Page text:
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A 'Great Street', more towers and a 'Creative District': 7 Takeaways on Vancouver's new Broadway Plan draft

With the construction of the Broadway Subway in full swing, it makes sense a new community plan for Broadway is being created.
Screenshot 2022-03-02 142748
A sketch of a potential block along Broadway.

With the construction of the Broadway Subway in full swing, it makes sense a new community plan for Broadway is being created.

A community plan is essentially a land-use plan to guide city planners; in the case of the Broadway Plan it stretches through three neighbourhoods, from Kitsilano to Mount Pleasant, along Broadway. It roughly encompasses the area between Vine Street on the west, Clark Drive on the east, 1st Avenue on the north and 16th Avenue on the south.

Broadway now

While past planners have created relatively consistent land-use and zoning situations, including smaller plans, the Broadway Plan will be a more cohesive and connected idea with a simple set of goals, the city says in a press release.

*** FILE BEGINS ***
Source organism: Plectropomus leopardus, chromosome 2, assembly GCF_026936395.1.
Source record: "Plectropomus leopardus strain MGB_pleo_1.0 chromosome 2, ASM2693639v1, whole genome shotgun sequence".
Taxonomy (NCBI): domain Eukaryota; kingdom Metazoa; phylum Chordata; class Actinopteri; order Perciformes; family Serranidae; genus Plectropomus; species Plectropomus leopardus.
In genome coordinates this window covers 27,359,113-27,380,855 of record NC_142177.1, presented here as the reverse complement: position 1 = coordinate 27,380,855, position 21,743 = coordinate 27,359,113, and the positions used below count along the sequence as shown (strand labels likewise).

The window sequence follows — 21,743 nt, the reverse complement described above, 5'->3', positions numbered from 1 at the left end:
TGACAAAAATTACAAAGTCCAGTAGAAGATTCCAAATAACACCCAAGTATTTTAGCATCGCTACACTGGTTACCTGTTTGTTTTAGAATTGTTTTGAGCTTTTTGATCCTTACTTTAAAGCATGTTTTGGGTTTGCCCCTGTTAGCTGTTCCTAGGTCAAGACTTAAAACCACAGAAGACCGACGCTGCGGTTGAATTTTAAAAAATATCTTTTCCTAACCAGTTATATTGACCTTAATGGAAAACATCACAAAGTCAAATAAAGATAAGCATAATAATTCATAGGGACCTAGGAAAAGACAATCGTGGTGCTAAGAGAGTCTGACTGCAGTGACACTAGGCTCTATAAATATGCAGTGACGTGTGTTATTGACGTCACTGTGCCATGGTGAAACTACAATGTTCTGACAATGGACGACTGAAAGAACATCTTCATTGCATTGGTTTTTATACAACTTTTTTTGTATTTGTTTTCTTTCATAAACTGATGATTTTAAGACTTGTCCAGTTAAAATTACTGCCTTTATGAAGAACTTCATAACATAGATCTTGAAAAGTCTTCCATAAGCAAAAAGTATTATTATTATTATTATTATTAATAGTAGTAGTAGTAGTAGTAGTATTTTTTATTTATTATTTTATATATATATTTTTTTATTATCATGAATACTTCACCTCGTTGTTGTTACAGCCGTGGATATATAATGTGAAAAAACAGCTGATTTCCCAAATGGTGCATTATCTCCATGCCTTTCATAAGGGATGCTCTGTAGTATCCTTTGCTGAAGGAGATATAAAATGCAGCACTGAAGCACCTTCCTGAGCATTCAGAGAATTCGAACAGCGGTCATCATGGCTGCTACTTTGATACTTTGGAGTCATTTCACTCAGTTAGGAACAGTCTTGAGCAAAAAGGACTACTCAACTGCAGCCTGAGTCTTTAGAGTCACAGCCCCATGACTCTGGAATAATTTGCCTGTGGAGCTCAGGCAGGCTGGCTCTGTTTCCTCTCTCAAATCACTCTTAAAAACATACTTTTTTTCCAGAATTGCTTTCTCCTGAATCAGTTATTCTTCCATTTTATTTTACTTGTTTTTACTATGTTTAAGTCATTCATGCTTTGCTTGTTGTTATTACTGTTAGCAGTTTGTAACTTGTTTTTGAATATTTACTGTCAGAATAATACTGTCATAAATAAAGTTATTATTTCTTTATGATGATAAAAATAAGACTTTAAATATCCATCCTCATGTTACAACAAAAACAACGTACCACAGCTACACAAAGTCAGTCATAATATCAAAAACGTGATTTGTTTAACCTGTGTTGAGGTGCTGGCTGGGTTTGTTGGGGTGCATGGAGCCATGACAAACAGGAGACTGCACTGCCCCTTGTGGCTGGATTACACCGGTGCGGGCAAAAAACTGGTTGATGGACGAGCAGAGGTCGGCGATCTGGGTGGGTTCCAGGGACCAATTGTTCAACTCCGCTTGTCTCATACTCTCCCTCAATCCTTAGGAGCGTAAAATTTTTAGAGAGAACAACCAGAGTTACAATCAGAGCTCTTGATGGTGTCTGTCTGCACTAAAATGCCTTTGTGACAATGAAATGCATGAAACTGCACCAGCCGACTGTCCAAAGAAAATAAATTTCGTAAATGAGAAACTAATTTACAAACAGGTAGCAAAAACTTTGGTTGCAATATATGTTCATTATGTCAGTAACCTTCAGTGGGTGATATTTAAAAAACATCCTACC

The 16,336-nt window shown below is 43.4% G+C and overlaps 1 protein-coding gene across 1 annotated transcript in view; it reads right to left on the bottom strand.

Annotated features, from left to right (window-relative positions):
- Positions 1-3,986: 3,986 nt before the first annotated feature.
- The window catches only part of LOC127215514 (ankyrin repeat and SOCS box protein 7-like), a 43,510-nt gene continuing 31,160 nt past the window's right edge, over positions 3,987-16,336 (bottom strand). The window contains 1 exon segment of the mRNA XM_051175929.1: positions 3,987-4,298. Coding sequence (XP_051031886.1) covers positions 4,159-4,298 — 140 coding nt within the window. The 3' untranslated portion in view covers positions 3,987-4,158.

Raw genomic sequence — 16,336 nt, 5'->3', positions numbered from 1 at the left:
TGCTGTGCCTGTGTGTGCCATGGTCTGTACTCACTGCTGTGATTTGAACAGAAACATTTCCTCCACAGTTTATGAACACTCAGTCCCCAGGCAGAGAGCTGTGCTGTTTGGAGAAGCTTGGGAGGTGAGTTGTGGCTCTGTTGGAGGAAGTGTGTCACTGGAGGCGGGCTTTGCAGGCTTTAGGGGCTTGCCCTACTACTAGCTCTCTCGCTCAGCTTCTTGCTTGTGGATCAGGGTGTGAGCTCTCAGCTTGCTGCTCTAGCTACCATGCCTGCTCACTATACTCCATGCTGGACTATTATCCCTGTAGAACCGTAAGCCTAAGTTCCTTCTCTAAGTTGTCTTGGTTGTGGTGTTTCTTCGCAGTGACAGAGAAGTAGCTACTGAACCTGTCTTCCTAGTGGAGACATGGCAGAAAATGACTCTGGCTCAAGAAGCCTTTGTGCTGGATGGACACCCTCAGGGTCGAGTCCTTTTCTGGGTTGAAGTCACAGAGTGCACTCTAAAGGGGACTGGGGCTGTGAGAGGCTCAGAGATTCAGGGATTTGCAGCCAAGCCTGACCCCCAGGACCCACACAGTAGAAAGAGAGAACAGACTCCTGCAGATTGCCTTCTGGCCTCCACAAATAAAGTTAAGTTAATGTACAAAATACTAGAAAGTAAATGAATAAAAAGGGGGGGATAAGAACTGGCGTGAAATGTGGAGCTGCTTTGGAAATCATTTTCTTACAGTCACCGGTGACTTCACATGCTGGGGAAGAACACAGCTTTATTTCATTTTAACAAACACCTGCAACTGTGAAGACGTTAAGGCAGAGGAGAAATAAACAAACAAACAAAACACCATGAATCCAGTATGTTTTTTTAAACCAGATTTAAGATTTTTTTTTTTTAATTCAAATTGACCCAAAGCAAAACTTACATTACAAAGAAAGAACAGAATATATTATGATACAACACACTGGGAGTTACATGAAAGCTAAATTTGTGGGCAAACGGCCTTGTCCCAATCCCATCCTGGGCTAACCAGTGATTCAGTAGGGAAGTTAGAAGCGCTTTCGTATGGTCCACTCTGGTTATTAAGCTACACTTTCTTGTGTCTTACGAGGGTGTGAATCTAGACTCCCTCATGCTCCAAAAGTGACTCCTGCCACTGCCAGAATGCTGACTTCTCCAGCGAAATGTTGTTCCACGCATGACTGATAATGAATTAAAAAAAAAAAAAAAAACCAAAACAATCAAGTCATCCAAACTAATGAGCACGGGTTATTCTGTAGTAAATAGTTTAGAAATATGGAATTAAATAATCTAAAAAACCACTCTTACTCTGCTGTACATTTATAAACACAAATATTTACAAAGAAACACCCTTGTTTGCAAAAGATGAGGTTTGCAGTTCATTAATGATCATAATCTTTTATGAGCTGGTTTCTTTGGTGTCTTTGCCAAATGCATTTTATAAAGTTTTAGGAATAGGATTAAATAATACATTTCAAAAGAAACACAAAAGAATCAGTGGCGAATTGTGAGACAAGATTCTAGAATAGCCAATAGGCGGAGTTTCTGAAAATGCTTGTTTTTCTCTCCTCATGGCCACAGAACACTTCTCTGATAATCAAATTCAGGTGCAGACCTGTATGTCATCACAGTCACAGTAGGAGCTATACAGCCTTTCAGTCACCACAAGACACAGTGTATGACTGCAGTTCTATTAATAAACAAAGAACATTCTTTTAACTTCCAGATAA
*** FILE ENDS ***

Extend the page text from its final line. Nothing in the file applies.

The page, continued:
Those goals, according to the city are:

  • greater affordability in housing and helping current tenants stay in the neighbourhood
  • new and improved ways for people to move around
  • improved parks and public spaces
  • new and renewed public amenities

Currently, the area in the Broadway Plan is the location of 84,400 jobs, the second-largest job centre in the province after the city's core. Notably, Vancouver General Hospital is in the area, which means a good chunk of the jobs are in the medical field, and 44 per cent of the city's health care jobs are located in the area. However, the largest industry in the area is sales and service, followed by business, financial and administrative jobs.

It's also home to more than 78,000 people. A quarter of the city's purpose-built rental housing is in the area, and 42 per cent of the housing units inside the area are rental housing, many of them in walk-up apartments standing three or four stories. This creates one of the densest residential regions of the city, but one that lacks a significant number of children compared to other areas.

About 14 per cent of those living in the area work there as well, while another 62,500 commute in, as of the 2016 census.

The draft plan is in its fourth phase, which means it's the final draft before going before council for discussion and adoption.